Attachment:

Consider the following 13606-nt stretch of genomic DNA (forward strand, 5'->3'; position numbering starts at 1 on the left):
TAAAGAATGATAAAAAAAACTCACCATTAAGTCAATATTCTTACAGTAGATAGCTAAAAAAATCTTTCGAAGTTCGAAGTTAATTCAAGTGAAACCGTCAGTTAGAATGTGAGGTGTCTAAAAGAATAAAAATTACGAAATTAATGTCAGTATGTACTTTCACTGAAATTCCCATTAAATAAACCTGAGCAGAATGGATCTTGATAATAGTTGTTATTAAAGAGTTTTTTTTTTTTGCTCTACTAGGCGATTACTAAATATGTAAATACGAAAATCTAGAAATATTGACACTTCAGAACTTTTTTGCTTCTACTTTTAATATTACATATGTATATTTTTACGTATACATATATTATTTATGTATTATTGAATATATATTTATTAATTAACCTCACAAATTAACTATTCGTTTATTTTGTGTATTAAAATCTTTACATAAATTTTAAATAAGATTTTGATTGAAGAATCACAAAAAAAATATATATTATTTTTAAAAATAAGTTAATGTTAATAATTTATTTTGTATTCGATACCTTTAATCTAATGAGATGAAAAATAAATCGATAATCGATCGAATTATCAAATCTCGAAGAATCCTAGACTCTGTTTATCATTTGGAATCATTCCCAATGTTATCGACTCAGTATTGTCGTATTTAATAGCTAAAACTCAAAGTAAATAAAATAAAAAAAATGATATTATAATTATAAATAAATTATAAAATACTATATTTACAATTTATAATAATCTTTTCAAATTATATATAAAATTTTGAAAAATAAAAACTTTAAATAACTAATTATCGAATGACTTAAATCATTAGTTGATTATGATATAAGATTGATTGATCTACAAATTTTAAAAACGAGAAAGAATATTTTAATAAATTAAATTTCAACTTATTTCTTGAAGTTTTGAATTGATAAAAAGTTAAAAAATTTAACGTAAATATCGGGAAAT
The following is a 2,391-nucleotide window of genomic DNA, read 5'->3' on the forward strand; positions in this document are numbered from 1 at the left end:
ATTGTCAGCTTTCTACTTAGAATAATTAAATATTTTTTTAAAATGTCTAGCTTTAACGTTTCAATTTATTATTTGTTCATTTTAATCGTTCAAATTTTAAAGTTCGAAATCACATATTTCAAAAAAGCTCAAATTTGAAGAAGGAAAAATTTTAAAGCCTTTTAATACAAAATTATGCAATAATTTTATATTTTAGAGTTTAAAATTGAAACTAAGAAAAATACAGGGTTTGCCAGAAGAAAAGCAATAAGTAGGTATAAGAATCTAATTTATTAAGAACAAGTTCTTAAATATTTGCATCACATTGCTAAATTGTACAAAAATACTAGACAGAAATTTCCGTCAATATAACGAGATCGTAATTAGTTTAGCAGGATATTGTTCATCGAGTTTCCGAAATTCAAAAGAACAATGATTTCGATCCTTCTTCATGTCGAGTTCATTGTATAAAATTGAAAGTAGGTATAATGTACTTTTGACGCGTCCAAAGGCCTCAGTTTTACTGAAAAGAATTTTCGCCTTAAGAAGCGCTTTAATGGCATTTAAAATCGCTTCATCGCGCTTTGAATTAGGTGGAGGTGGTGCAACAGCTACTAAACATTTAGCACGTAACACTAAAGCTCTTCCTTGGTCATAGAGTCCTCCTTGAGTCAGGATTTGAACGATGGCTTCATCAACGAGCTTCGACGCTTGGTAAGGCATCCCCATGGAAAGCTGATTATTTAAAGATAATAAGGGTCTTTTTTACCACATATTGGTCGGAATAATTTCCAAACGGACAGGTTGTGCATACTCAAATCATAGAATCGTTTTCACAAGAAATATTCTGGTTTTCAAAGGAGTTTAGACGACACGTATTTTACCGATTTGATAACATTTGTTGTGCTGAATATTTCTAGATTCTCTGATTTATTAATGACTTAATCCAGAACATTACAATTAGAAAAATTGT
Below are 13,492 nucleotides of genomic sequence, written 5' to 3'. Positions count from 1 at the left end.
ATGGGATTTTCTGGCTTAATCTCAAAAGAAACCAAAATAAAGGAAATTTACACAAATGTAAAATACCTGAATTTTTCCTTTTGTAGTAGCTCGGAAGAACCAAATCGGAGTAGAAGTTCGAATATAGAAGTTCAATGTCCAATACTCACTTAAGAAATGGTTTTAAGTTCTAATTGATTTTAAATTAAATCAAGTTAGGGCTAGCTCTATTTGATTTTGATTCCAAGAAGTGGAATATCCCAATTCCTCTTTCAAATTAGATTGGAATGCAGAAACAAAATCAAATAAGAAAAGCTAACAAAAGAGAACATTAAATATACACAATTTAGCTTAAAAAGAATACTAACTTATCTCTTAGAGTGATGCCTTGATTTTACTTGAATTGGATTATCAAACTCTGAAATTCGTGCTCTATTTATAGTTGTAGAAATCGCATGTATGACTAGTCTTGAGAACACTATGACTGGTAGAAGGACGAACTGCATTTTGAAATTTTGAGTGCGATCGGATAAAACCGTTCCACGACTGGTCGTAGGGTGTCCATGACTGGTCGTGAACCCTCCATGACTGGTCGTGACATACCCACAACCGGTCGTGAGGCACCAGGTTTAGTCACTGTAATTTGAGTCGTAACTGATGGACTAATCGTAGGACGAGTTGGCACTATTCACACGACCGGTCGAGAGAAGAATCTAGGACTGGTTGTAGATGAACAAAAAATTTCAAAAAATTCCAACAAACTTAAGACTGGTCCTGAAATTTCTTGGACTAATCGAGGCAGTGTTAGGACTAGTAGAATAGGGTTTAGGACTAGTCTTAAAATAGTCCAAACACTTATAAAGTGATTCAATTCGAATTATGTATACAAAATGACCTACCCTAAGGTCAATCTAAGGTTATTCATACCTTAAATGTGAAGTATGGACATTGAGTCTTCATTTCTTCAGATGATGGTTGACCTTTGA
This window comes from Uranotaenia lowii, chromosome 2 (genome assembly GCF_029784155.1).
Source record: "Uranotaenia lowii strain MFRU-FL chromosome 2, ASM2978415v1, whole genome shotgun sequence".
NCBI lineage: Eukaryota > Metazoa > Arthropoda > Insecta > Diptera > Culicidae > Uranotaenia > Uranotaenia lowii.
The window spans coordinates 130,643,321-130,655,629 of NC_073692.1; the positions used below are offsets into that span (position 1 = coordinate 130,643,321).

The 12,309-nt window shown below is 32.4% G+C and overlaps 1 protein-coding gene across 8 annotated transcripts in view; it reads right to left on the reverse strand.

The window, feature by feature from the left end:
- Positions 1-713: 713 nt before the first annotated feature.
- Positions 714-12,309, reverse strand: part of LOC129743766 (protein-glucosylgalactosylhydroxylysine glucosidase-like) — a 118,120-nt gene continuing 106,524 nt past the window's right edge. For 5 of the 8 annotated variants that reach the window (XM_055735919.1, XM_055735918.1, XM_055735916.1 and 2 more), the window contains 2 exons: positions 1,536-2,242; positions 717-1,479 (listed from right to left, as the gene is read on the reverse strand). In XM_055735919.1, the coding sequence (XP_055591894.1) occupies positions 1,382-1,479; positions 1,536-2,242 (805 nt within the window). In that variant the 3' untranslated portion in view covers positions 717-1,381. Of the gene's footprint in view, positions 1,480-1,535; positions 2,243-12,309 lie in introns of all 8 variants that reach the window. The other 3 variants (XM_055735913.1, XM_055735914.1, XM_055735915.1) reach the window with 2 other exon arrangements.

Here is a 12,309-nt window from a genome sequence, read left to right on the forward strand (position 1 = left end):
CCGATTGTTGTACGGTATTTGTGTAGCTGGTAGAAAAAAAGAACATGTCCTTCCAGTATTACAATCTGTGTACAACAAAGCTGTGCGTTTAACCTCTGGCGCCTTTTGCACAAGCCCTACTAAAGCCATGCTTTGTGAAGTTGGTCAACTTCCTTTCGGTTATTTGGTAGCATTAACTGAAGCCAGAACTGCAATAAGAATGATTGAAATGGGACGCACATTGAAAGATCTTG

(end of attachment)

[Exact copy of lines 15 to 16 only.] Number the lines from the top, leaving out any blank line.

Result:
Here is a 12,309-nt window from a genome sequence, read left to right on the forward strand (position 1 = left end):
CCGATTGTTGTACGGTATTTGTGTAGCTGGTAGAAAAAAAGAACATGTCCTTCCAGTATTACAATCTGTGTACAACAAAGCTGTGCGTTTAACCTCTGGCGCCTTTTGCACAAGCCCTACTAAAGCCATGCTTTGTGAAGTTGGTCAACTTCCTTTCGGTTATTTGGTAGCATTAACTGAAGCCAGAACTGCAATAAGAATGATTGAAATGGGACGCACATTGAAAGATCTTG